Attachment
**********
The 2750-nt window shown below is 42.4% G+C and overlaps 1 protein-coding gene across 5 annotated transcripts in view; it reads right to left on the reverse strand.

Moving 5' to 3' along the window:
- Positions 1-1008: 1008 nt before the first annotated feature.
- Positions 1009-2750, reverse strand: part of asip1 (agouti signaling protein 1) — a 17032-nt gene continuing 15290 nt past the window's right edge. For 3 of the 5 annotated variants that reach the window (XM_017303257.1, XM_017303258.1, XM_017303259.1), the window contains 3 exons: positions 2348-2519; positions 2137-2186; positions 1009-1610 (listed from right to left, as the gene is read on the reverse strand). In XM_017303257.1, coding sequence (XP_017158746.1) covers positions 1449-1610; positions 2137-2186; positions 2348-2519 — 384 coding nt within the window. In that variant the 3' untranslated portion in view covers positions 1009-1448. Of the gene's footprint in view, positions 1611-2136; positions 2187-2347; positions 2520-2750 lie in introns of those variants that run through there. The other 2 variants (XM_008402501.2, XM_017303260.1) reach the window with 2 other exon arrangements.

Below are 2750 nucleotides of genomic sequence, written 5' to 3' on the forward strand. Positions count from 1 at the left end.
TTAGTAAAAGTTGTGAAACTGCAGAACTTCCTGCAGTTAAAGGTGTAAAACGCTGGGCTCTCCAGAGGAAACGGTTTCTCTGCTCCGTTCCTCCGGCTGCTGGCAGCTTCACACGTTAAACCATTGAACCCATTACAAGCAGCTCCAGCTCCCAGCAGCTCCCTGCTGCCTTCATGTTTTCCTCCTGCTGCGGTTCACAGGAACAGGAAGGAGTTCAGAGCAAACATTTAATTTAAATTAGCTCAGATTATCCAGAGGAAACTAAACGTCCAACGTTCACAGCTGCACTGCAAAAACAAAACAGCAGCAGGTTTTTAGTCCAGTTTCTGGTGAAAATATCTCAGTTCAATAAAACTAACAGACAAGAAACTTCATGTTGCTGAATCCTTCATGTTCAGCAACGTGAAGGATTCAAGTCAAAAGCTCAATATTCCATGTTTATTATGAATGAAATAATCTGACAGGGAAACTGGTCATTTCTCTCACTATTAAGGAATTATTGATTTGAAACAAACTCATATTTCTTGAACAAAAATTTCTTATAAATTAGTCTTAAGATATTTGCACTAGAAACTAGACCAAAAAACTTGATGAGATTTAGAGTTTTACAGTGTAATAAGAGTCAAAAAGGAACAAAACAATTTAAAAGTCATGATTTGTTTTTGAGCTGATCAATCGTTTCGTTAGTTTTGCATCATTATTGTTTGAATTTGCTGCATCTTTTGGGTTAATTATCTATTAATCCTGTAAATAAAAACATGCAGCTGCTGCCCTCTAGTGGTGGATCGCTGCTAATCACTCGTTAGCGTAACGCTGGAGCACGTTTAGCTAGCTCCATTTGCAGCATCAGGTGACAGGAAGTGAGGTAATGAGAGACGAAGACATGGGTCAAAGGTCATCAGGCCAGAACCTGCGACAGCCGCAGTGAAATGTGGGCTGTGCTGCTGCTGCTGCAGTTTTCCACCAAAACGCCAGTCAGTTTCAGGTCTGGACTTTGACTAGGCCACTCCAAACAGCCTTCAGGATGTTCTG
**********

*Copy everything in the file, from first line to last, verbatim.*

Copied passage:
The 2750-nt window shown below is 42.4% G+C and overlaps 1 protein-coding gene across 5 annotated transcripts in view; it reads right to left on the reverse strand.

Moving 5' to 3' along the window:
- Positions 1-1008: 1008 nt before the first annotated feature.
- Positions 1009-2750, reverse strand: part of asip1 (agouti signaling protein 1) — a 17032-nt gene continuing 15290 nt past the window's right edge. For 3 of the 5 annotated variants that reach the window (XM_017303257.1, XM_017303258.1, XM_017303259.1), the window contains 3 exons: positions 2348-2519; positions 2137-2186; positions 1009-1610 (listed from right to left, as the gene is read on the reverse strand). In XM_017303257.1, coding sequence (XP_017158746.1) covers positions 1449-1610; positions 2137-2186; positions 2348-2519 — 384 coding nt within the window. In that variant the 3' untranslated portion in view covers positions 1009-1448. Of the gene's footprint in view, positions 1611-2136; positions 2187-2347; positions 2520-2750 lie in introns of those variants that run through there. The other 2 variants (XM_008402501.2, XM_017303260.1) reach the window with 2 other exon arrangements.

Below are 2750 nucleotides of genomic sequence, written 5' to 3' on the forward strand. Positions count from 1 at the left end.
TTAGTAAAAGTTGTGAAACTGCAGAACTTCCTGCAGTTAAAGGTGTAAAACGCTGGGCTCTCCAGAGGAAACGGTTTCTCTGCTCCGTTCCTCCGGCTGCTGGCAGCTTCACACGTTAAACCATTGAACCCATTACAAGCAGCTCCAGCTCCCAGCAGCTCCCTGCTGCCTTCATGTTTTCCTCCTGCTGCGGTTCACAGGAACAGGAAGGAGTTCAGAGCAAACATTTAATTTAAATTAGCTCAGATTATCCAGAGGAAACTAAACGTCCAACGTTCACAGCTGCACTGCAAAAACAAAACAGCAGCAGGTTTTTAGTCCAGTTTCTGGTGAAAATATCTCAGTTCAATAAAACTAACAGACAAGAAACTTCATGTTGCTGAATCCTTCATGTTCAGCAACGTGAAGGATTCAAGTCAAAAGCTCAATATTCCATGTTTATTATGAATGAAATAATCTGACAGGGAAACTGGTCATTTCTCTCACTATTAAGGAATTATTGATTTGAAACAAACTCATATTTCTTGAACAAAAATTTCTTATAAATTAGTCTTAAGATATTTGCACTAGAAACTAGACCAAAAAACTTGATGAGATTTAGAGTTTTACAGTGTAATAAGAGTCAAAAAGGAACAAAACAATTTAAAAGTCATGATTTGTTTTTGAGCTGATCAATCGTTTCGTTAGTTTTGCATCATTATTGTTTGAATTTGCTGCATCTTTTGGGTTAATTATCTATTAATCCTGTAAATAAAAACATGCAGCTGCTGCCCTCTAGTGGTGGATCGCTGCTAATCACTCGTTAGCGTAACGCTGGAGCACGTTTAGCTAGCTCCATTTGCAGCATCAGGTGACAGGAAGTGAGGTAATGAGAGACGAAGACATGGGTCAAAGGTCATCAGGCCAGAACCTGCGACAGCCGCAGTGAAATGTGGGCTGTGCTGCTGCTGCTGCAGTTTTCCACCAAAACGCCAGTCAGTTTCAGGTCTGGACTTTGACTAGGCCACTCCAAACAGCCTTCAGGATGTTCTG